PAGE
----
Bacteria spikes in Cannon Beach outfalls

Beachgoers cross a bridge over the Ecola Court outfall in Cannon Beach. Recent samples shows bacteria levels higher than state standards at this location.

Ultraviolet light may be the answer to addressing high bacteria readings at some Cannon Beach outfalls.

After almost 10 years of sporadic high readings, the city hired an engineering firm to explore ways to redesign the Gower Street and Chisana Creek outfalls to reduce bacteria readings in the water.

This summer saw high readings through the Oregon Beach Monitoring Program and one health advisory issued for the beach. It’s an issue that has drawn ire from environmental groups and perplexed the city for years, given that readings never appeared to have a pattern other than spiking after heavy large rains.

This year, the city again started taking regular water samples from as far east as the Ecola Creek Forest Reserve to the beach to create a baseline, Public Works Director Karen La Bonte said, then purchased a DNA testing tool to confirm whether the bacteria was coming from human waste. All results came back negative except one, which the city attributed to waste going into a drainage ditch from a nearby homeless camp.

“We know now it’s not human feces, which means there’s no infiltration issue from our sewer,” La Bonte said. “It’s a matter of the bacteria from the pipes.”

With human sources ruled out, the city believes bacteria from animal waste and fungi are building up inside the pipes, a majority of which are underground. Engineers are looking at installing ultraviolet light filters at the outfalls, which would kill the bacteria before it goes out to the beach.

The other option would be to open up the pipes and let the stream run through an open system, exposing the runoff to sunlight and accomplishing the same goal.

“We are not as concerned about animal feces as much as human, but that doesn’t address the fact we’re getting sporadic high readings,” La Bonte said. “It’s still causing harmful bacteria in these areas where dogs, kids like to play around.”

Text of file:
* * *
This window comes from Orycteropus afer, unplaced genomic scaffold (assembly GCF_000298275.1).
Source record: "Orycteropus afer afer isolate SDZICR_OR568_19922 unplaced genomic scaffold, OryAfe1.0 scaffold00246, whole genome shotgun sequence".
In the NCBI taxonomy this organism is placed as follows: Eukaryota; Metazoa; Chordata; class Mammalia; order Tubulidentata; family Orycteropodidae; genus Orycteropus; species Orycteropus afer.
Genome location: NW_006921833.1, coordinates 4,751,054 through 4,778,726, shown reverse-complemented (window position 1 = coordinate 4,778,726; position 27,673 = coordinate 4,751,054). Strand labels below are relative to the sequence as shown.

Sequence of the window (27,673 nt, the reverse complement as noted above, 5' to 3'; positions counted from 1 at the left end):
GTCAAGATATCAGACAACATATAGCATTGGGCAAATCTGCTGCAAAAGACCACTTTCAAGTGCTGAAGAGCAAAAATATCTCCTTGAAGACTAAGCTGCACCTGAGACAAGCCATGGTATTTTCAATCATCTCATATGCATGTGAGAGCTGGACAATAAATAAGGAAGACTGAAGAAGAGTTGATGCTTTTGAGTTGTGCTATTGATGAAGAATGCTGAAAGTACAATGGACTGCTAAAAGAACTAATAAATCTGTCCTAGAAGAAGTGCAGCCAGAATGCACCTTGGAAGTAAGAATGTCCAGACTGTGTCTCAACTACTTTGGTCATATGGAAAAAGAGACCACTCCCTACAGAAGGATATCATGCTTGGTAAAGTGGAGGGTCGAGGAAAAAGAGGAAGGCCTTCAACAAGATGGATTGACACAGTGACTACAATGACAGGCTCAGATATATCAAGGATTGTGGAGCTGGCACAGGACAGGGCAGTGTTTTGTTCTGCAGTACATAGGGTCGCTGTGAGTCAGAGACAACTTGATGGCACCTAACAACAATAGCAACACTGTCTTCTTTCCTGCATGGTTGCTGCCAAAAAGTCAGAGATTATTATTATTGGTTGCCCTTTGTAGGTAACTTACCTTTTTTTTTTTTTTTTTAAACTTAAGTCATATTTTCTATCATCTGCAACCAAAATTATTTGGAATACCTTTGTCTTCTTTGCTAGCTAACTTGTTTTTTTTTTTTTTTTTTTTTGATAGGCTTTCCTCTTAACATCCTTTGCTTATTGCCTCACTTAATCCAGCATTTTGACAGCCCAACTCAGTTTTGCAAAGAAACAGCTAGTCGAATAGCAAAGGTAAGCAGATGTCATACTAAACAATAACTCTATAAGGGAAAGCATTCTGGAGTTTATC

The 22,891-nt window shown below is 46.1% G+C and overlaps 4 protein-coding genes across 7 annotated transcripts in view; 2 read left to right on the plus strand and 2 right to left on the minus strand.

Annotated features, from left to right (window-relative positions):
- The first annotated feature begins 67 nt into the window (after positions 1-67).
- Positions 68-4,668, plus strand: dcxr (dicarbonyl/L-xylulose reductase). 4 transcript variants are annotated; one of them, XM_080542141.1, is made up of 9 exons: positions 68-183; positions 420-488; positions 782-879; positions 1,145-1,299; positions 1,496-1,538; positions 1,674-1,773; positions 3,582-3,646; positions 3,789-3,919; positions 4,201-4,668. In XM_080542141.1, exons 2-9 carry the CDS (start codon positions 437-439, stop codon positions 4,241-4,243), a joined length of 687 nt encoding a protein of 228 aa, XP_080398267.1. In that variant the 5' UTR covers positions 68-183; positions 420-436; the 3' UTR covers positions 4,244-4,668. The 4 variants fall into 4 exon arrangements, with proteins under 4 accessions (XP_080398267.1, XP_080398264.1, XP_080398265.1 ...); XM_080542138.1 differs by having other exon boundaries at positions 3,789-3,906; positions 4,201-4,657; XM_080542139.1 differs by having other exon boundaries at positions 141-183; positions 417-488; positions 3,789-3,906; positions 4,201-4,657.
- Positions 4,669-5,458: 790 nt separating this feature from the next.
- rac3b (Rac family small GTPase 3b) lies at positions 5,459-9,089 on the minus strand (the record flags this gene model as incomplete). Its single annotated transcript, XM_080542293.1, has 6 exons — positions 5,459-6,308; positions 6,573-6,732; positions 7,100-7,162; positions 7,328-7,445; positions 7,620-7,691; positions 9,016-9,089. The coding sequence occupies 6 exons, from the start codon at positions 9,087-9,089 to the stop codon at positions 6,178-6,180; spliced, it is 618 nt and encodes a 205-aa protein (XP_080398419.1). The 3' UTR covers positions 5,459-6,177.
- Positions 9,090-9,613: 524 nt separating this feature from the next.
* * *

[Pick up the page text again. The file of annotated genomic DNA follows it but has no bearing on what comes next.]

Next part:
Ingesting bacteria-contaminated water can result in illness, according to the Oregon Health Authority.

While installing ultraviolet light filters would be ideal, engineers are studying whether it’s a viable option with the outfall’s configuration. An open system would also most likely require reconfiguration, and could bring other challenges, such as monitoring what kind of waste could fall or collect in open drainage ditches.

Both systems are effective, La Bonte said, but will likely be expensive.

As engineers conduct the study, La Bonte said she is reaching out to the state and working with the Department of Environmental Quality to get grants to cover the project.

“It’s been very much a needle-in-the-haystack problem, which is very frustrating for me,” she said. “It’s a top priority and we are going to do everything we can to address it. We’re not going to let money be a showstopper with the project. It’s too important. We are going to look for all the funding available.”

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